I’d be lying if I said that I’d never fired a rifle before. I have, but I’ve never had the desire to shoot a living creature. I gassed a mouse, once, with lighter fuel – by accident – as a horrible kid, but I’d never dream of killing an animal now.
I eat meat, though. But if you told me I had to kill it myself, I’d be lining up with the iron-deficient vegetarians in an instant. What a hypocrite, you say. And you’d be right—I am a guilty carnivore.
Killing things in a game is another matter. My digital body count probably numbers in the millions by now. If it moves in a game and I can do it, I’ll probably kill it.
Big Ben’s new game, Hunting Simulator, filled me with conflict. Popping the head of a Nazi in Sniper Elite 4 is one thing, but murdering a doe (i.e. Bambi’s mum), with a .22 rifle, as similarly satisfying as it is, feels just a bit wrong.
There, moral dilemma over. Now, what about the game.
Hunting Simulator presents you with three options: Campaign, Free Hunt and Multiplayer. There’s a short tutorial and even a shooting range to get you going.
You get to choose your own redneck/character. They are all reg’lar guys and gals. Wholesome hun’en types with their own back story. It’s a shame that you can’t play as a bored orthodontist from Manhattan, looking for a thrill, City Slickers-style.
The game is set over 12 different, and very well realised wilderness environments from hot desert to snowy tundra. The downside is that you need to unlock each area my completing the missions in the Campaign. Even the Free Hunt and Multiplayer modes require you to have unlocked the location in Campaign before you can use them.
The Campaign consists of series of mission in each location. You are given a primary and secondary objective, for instance claim a bighorn sheep, with a secondary objective of hitting it in the heart. Each mission starts and finishes as a certain time of day.
There are plenty of games out there where hunting plays a part of the experience. Pretty much every single one does a better job of it that The Hunting Simulator. From Tomb Raider to Far Cry Primal, and even this year’s Horizon Zero Dawn, you can spend hours in these games hunting prey.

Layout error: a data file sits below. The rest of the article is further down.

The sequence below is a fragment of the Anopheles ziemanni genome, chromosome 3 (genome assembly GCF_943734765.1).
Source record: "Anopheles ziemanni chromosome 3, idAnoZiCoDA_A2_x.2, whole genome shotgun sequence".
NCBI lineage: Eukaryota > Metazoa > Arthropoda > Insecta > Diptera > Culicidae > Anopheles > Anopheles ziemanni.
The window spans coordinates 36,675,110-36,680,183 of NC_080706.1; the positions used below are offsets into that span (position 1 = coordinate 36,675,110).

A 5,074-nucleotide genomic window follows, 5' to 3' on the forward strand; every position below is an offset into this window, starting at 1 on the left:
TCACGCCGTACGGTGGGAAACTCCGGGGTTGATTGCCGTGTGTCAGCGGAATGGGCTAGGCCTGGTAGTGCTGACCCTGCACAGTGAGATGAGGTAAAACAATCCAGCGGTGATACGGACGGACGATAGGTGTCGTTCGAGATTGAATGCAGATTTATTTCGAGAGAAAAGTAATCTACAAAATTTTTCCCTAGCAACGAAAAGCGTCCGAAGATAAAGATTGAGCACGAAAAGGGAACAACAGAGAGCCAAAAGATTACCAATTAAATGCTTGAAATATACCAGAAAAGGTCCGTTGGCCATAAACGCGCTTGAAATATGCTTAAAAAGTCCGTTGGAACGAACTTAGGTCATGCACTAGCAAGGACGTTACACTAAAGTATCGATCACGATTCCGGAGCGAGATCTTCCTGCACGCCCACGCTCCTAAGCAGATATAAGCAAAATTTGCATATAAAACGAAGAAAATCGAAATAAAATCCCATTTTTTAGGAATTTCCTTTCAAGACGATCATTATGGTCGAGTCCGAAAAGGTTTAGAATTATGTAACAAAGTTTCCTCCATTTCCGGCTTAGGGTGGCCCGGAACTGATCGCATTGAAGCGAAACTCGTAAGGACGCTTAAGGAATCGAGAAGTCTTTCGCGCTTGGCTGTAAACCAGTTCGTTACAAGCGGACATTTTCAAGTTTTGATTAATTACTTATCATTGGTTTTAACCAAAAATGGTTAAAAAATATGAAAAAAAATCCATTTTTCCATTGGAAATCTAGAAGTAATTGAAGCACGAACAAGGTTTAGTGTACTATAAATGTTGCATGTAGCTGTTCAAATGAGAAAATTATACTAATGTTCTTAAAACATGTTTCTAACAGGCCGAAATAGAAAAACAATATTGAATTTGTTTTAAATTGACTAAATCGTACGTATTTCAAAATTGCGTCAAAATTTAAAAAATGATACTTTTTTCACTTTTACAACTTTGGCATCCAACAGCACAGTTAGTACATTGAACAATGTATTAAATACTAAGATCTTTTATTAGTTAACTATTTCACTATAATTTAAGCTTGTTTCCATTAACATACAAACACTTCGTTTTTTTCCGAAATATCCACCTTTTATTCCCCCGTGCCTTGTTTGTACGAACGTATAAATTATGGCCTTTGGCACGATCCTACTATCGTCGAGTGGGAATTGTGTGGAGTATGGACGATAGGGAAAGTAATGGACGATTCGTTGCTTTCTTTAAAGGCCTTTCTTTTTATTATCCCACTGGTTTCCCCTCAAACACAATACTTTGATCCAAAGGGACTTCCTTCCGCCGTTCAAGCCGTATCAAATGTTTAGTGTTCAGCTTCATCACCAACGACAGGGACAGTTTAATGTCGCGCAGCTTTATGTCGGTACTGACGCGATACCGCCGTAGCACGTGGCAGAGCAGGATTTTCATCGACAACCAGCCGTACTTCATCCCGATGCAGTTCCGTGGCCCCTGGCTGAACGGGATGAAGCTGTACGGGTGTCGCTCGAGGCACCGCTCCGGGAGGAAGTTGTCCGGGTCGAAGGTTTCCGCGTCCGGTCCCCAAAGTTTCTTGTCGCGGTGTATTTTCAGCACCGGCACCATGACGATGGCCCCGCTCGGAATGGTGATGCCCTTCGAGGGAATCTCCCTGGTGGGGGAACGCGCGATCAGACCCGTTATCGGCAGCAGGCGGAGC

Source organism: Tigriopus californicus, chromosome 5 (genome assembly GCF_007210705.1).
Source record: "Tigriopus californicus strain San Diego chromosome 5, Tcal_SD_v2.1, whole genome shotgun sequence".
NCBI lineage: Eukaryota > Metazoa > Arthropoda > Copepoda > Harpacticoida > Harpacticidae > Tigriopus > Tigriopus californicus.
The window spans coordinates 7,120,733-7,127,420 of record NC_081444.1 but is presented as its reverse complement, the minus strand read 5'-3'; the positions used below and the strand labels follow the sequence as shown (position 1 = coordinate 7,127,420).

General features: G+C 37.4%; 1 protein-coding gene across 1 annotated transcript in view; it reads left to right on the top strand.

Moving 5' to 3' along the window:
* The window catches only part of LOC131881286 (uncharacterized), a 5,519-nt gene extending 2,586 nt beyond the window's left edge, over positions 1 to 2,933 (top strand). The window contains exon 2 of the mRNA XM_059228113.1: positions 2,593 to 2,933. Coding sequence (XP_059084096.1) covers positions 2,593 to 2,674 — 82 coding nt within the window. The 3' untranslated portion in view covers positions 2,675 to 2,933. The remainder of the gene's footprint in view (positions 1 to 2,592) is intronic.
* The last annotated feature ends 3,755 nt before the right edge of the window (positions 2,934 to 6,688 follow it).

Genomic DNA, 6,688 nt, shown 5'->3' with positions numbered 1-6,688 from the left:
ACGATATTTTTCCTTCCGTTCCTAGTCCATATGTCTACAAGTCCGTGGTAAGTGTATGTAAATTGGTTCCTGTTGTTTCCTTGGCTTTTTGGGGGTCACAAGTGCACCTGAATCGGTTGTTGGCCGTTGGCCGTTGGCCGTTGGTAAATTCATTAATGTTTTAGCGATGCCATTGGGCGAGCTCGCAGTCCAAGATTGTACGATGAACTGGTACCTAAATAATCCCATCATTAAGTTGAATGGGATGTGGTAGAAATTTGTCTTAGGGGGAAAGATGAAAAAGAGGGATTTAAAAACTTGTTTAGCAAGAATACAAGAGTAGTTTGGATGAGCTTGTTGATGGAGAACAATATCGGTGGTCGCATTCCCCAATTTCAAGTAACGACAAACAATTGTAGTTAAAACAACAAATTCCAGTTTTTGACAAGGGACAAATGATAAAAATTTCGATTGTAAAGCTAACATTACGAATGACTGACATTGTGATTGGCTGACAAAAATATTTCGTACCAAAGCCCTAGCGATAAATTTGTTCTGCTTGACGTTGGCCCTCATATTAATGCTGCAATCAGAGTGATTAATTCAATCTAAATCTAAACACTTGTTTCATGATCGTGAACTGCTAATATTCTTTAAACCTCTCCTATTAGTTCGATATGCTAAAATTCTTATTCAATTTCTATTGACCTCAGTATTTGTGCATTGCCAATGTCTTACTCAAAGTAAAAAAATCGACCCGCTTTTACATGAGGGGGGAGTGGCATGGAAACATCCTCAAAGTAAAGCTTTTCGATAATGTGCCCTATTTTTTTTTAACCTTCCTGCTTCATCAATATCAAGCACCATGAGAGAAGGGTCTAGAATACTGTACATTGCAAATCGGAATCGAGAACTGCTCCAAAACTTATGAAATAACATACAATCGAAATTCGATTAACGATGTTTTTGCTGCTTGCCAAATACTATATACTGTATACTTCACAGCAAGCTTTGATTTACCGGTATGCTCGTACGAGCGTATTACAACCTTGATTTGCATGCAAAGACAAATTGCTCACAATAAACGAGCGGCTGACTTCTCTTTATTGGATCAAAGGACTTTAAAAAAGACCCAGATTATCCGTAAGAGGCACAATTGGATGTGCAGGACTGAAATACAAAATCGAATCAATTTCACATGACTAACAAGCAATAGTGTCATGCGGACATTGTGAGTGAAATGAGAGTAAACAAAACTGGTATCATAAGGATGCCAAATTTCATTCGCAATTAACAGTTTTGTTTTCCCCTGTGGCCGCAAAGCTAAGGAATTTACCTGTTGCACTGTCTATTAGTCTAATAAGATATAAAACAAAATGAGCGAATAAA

The difference with these other games and Hunting Simulator is realism. For better or for worse.
Hunting Simulator eschews instant gratification in favour of realism. Expect to do a lot of wandering, following tracks and carefully avoiding spooking the wildlife. I spend forty-five minutes trying to track a Jackrabbit before I finally shot it. Good, bloody riddance to the pesky thing.
Just as you would in real life, you need patience to track and shoot your prey. Running into a clearing, firing pot-shots at anything that moves isn’t going to work. Frighten one animal and you frighten them all- including your prey.
On claiming your trophy, you get a report card telling you where you struck the animal. Important note: make sure you remember where the creature fell, no claim, no reward.
There’s a full range of unlockables that really highlights the level of simulation going on under the hood. You need to make sure you pick the right weapon from the range of rifles that are made available. There’s also a number of accessories that open up to you. You can equip wind powder- so you come at you prey downwind, animal callers, scent killers, to mask your odour, a drone and even urine to attract animals.
The visuals are not bad at all. The grass moves as you sneak through it and the environments are well populated with trees, scrubs and rocks. The lighting is nice especially in the low light. The fauna is very well animated, the animals moving about very realistically, with deer grazing and foxes slinking around.
The same can’t really be said about the sound design. Whilst I appreciate that the wind may whistle through the tree and across the plains, the roar through my headphones was more like I was standing next to a waterfall. I’m not sure if my hunting avatar was unfit or I had an invisible dog panting in my ear every time I quickened my pace.
There’s no doubt about it, sniping in games is fun. You line up you unsuspecting target, adjust a bit for distance, and perhaps wind, and bam. Down they go. If you are playing a fancy sniping game like Rebellion’s Sniper Elite 4, you may also be treated to a splendid bullet cam ride from your barrel to the victim’s insides. Hunting Simulator is crying out for something similar. Instead we have a bullet cam that stops short of your prey. Whilst I’m not expecting a gratuitous slow-mo bullet penetration view, it would be nice for the bullet to actually look like it hit the target.
If you are mad into hunting, Hunting Simulator may do it for you. It certainly feels authentic. But it’s also a bit dull. The visuals look appealing enough, but you can have a lot more, albeit less authentic, fun playing any number of other games that feature hunting as an activity.
But, at the end of the day, apart from the dodgy bullet-cam, I can’t really fault the developers. They’ve created a hunting simulator that does exactly what it says on the tin.